Had we been endowed with feelings we would have asked the Prime Minister as to why, in spite of the Centre’s much publicised directive to the state governments to provide food and shelter to the migrant labourers, hundreds of them are still walking miles after miles to return home?

If only we had any sense of fairness left in us we would have asked the Prime Minister why it is all right to arrange for hundreds of pilgrims from Andhra Pradesh, Gujarat etc., to travel back from Benares and Uttarakhand in luxury buses arranged by the state notwithstanding the lockdown, while the migrant workers cannot be allowed even the great luxury of walking back home? It is only now, 38 days after the lockdown began that the government has allowed some of the workers to return to their states. Even then they are being asked to pay a part of the rail fare!

We would also have raised the question as to why, despite the lockdown, the state must bring back affluent students who went to some coaching centres away from home with the aim of becoming civil servants, doctors or engineers, while so many Jamlo Makdams – simply because they are poor – must “stay put where they are”?

Why this differential treatment for the two sets of people under the same law in a country that cries hoarse over its constitution being an epitome of “equality”? Well, the concept of equality in India has always been somewhat hazy. In practice, the law applies differently to different people. How can a poor labourer be equated with a pilgrim or a student?

It is not that stray voices are not raising these and related questions. However, in general a strange numbness has descended on the collective will of the nation to seek explanations from its leadership. Even these few feeble voices of sanity are met with a stony silence on the part of the government and a volley of virulent and abusive riposte on the electronic media from the shouting brigade of the ruling party.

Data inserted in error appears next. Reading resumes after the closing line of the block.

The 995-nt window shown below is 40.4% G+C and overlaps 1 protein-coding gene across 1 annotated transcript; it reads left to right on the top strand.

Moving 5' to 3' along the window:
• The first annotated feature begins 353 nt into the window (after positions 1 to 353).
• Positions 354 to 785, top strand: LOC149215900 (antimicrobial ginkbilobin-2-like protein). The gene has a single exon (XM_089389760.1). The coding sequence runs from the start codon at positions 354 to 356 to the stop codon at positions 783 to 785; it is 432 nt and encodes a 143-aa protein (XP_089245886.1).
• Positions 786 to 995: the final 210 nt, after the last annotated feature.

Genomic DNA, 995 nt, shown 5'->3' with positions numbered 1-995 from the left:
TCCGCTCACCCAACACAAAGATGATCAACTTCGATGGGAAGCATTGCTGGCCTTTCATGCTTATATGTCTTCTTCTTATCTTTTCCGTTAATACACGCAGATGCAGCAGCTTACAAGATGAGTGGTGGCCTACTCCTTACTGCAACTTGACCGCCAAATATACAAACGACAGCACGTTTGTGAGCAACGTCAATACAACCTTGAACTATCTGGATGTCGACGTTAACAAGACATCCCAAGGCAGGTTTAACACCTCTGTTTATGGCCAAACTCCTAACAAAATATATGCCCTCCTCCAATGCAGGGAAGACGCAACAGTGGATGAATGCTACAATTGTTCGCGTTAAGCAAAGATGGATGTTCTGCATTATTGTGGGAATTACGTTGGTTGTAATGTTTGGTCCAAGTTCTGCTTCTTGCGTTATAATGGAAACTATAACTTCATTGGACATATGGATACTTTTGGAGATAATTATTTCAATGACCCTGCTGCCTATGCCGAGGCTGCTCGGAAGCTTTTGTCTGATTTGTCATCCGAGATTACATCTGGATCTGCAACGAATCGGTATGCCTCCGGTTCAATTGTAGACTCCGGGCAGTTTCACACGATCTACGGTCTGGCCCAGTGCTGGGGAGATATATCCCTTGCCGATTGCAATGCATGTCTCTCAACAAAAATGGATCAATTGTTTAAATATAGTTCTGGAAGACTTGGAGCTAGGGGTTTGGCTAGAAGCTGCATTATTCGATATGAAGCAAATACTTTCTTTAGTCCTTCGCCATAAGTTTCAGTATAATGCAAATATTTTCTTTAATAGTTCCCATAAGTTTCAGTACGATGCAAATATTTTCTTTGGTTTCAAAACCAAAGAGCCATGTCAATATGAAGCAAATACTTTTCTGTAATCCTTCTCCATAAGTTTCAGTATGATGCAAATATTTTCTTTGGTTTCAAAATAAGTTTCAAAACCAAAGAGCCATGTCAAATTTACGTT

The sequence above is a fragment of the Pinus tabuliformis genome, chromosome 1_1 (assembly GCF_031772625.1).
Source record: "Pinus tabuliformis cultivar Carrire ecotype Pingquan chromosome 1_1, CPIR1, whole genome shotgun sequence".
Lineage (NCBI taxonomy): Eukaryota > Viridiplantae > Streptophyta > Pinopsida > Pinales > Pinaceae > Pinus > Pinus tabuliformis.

It seems that even the higher bureaucracy has reneged on its duty to render advice to the ministers, assuming the safer role of merely carrying out instructions of their political bosses. It is perhaps for this reason that the frequency of ‘modifying’ or ‘amending’ Government orders and notifications is arising more frequently now than ever before. If instead of singing paeans to the power that be the higher echelons of the bureaucracy would only advise the decision-makers to plan in advance for the workers who would lose their jobs due to the lockdown, perhaps the little girl would still be alive, and the way we treat our less fortunate compatriots would not weigh as much on our national conscience.

According to newspaper reports of 15 May 2020 the Supreme Court opined that during times of crisis such as we are passing through now, the judiciary should work in harmony with the executive.  The Court refused to pass any order, saying that it was not possible for it to monitor who was walking and who was not. They would, of course, their Lordships added,  have the jurisdiction to intervene if the executive allowed the lives of citizens to be endangered.

There is no denying the fact that the judiciary must not be an impediment to the smooth functioning of the executive, especially during a crisis. If forcing people out of their jobs, denying them wages and then failing to provide them with food and shelter is not “endangering” their lives, then I do not know what the right to life guaranteed by the Constitution means. 

Strangely, after over a month’s delay the Supreme Court has suddenly awakened to the fact  that thousands of migrant labourers have been walking back home and that they have been walking on the highways and on railway tracks. The court has been magnanimous enough to suo motu issue an “order” directing the central and state governments to provide these labourers with shelter, transport and food!   And on what the court has relied in passing the order?  “Newspaper and media reports” – the same documents which the same court had earlier found to be of no evidenciary value and, therefore, could not be the basis for a PIL.

It would not be a bad idea to conduct some research on what led to this sudden change of heart of the apex court.

The central government assures us that the country has enough stock of food grains, and that special trains are carrying them to all corners of the country. Strangely, many states are complaining that they have not received even a fraction of their requirement of food grains. If the centre and the states, even at this critical juncture when starvation looms large on millions of people, play a political game of one-upmanship the country may have to pay an unimaginably heavy price for it.